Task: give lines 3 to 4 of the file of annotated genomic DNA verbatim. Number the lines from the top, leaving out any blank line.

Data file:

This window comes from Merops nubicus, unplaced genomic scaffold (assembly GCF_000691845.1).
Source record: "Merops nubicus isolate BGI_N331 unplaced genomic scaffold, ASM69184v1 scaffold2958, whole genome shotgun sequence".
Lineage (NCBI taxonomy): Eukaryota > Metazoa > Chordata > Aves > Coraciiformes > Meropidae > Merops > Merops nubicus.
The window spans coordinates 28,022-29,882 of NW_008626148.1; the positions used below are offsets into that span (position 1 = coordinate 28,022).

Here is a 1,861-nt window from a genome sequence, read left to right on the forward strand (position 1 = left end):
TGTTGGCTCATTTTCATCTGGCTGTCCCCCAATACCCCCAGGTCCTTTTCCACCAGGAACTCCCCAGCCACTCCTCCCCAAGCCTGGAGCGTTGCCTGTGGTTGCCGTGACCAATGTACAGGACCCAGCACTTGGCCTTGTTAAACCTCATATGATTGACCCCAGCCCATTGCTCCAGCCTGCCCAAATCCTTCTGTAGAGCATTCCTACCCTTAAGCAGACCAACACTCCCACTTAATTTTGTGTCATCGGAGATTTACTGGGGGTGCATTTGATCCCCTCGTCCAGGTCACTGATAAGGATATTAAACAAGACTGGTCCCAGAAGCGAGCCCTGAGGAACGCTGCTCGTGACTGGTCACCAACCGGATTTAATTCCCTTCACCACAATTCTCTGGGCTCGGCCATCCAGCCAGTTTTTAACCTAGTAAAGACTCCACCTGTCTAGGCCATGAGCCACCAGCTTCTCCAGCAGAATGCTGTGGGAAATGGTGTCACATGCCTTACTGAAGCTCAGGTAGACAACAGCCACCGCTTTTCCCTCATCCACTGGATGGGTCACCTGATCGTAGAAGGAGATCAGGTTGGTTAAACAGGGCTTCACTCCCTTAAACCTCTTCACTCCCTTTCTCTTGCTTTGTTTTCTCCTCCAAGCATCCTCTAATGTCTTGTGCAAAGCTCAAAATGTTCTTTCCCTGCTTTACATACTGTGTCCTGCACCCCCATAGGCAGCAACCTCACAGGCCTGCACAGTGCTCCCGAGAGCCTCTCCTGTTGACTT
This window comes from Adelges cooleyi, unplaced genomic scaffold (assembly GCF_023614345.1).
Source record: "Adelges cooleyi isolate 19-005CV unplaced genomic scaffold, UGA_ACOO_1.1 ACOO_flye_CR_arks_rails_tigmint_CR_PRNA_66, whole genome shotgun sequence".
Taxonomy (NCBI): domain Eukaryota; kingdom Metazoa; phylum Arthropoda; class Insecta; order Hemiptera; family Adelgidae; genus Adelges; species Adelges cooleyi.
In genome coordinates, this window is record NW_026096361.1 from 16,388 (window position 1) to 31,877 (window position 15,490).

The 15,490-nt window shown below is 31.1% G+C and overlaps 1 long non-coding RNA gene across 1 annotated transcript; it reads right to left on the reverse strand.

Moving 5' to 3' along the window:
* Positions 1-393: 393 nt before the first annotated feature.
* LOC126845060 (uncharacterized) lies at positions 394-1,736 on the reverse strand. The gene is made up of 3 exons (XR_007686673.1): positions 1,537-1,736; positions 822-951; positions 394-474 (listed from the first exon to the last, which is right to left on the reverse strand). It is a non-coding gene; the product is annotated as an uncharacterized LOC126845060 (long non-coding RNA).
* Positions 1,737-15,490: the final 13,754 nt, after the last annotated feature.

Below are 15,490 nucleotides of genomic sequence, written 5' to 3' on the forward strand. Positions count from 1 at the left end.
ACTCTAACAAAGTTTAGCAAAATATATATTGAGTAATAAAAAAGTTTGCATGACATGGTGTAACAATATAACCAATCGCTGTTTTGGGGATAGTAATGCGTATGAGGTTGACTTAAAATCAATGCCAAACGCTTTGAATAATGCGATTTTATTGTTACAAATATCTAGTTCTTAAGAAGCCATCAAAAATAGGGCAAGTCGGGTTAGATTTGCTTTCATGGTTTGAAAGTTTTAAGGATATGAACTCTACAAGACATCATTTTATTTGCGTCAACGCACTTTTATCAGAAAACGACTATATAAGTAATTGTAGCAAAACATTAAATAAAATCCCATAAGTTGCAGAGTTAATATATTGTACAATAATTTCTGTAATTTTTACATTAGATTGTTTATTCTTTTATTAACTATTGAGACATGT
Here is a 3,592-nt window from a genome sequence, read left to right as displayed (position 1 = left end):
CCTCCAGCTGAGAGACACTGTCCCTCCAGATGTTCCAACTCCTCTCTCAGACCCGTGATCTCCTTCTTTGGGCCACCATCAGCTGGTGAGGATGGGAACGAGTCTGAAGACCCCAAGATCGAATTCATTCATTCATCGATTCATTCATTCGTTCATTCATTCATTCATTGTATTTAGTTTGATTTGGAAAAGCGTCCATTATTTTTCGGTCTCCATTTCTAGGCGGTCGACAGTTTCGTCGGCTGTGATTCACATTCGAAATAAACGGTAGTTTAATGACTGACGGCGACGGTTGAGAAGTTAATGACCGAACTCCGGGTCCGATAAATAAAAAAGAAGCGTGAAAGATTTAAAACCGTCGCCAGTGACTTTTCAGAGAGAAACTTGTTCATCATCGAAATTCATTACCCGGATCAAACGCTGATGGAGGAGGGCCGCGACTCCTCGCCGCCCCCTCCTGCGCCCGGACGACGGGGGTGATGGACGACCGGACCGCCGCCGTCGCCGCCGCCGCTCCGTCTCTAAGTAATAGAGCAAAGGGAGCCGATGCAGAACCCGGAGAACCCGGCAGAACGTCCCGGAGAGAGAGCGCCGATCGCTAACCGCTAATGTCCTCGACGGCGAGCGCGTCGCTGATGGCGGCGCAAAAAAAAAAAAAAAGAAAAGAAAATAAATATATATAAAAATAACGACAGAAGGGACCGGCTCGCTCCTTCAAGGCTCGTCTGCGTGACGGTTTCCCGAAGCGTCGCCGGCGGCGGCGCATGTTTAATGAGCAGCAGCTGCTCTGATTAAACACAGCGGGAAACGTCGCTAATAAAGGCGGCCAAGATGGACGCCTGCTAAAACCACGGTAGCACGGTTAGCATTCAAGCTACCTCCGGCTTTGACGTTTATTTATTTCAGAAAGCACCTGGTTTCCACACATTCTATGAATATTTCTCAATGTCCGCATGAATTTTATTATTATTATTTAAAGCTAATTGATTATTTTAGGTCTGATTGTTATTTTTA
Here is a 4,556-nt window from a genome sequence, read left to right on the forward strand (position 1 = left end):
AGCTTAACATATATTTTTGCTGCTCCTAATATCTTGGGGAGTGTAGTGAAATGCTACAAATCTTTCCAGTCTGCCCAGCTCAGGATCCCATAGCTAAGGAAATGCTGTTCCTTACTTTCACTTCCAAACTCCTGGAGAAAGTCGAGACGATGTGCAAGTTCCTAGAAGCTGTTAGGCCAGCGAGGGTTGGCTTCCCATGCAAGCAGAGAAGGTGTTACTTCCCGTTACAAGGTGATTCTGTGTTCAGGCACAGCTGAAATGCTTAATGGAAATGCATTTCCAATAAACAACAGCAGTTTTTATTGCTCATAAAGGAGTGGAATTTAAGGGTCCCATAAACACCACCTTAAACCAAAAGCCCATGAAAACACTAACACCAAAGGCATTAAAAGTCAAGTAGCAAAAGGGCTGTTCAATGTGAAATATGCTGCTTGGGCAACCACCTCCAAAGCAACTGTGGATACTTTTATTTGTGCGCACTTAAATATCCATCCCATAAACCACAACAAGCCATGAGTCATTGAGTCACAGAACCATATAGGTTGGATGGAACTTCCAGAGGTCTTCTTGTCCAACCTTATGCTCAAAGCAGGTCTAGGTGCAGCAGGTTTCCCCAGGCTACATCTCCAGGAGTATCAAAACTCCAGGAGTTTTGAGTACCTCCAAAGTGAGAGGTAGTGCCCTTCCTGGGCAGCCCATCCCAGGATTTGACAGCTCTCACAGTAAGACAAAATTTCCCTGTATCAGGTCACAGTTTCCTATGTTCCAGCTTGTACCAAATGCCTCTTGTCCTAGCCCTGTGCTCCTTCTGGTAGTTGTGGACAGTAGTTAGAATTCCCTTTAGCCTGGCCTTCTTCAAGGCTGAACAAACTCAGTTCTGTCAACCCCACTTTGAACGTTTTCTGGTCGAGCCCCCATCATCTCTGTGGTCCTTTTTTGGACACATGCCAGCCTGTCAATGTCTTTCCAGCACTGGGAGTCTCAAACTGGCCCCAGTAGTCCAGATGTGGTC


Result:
Lineage (NCBI taxonomy): Eukaryota > Metazoa > Chordata > Aves > Coraciiformes > Meropidae > Merops > Merops nubicus.
The window spans coordinates 28,022-29,882 of NW_008626148.1; the positions used below are offsets into that span (position 1 = coordinate 28,022).